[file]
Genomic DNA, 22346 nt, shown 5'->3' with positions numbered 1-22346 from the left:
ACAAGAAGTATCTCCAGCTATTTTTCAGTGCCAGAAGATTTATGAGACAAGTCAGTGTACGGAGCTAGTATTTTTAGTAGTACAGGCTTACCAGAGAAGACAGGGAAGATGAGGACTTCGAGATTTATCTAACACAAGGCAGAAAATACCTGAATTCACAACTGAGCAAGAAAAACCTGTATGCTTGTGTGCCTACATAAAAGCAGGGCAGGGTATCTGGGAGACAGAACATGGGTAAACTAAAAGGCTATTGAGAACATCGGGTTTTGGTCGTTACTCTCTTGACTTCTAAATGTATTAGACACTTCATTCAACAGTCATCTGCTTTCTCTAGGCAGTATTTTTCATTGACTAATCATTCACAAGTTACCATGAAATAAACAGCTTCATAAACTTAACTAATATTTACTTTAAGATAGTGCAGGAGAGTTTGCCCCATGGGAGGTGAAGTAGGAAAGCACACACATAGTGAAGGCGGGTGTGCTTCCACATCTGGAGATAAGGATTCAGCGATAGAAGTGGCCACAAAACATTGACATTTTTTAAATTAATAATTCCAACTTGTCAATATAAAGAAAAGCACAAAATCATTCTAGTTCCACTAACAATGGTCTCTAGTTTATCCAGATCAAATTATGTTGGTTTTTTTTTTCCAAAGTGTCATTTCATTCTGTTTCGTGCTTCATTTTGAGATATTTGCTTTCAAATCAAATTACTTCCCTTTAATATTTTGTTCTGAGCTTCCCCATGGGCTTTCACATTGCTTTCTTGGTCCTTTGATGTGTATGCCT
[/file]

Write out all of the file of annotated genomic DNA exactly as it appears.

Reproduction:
Genomic DNA, 22346 nt, shown 5'->3' with positions numbered 1-22346 from the left:
ACAAGAAGTATCTCCAGCTATTTTTCAGTGCCAGAAGATTTATGAGACAAGTCAGTGTACGGAGCTAGTATTTTTAGTAGTACAGGCTTACCAGAGAAGACAGGGAAGATGAGGACTTCGAGATTTATCTAACACAAGGCAGAAAATACCTGAATTCACAACTGAGCAAGAAAAACCTGTATGCTTGTGTGCCTACATAAAAGCAGGGCAGGGTATCTGGGAGACAGAACATGGGTAAACTAAAAGGCTATTGAGAACATCGGGTTTTGGTCGTTACTCTCTTGACTTCTAAATGTATTAGACACTTCATTCAACAGTCATCTGCTTTCTCTAGGCAGTATTTTTCATTGACTAATCATTCACAAGTTACCATGAAATAAACAGCTTCATAAACTTAACTAATATTTACTTTAAGATAGTGCAGGAGAGTTTGCCCCATGGGAGGTGAAGTAGGAAAGCACACACATAGTGAAGGCGGGTGTGCTTCCACATCTGGAGATAAGGATTCAGCGATAGAAGTGGCCACAAAACATTGACATTTTTTAAATTAATAATTCCAACTTGTCAATATAAAGAAAAGCACAAAATCATTCTAGTTCCACTAACAATGGTCTCTAGTTTATCCAGATCAAATTATGTTGGTTTTTTTTTTCCAAAGTGTCATTTCATTCTGTTTCGTGCTTCATTTTGAGATATTTGCTTTCAAATCAAATTACTTCCCTTTAATATTTTGTTCTGAGCTTCCCCATGGGCTTTCACATTGCTTTCTTGGTCCTTTGATGTGTATGCCT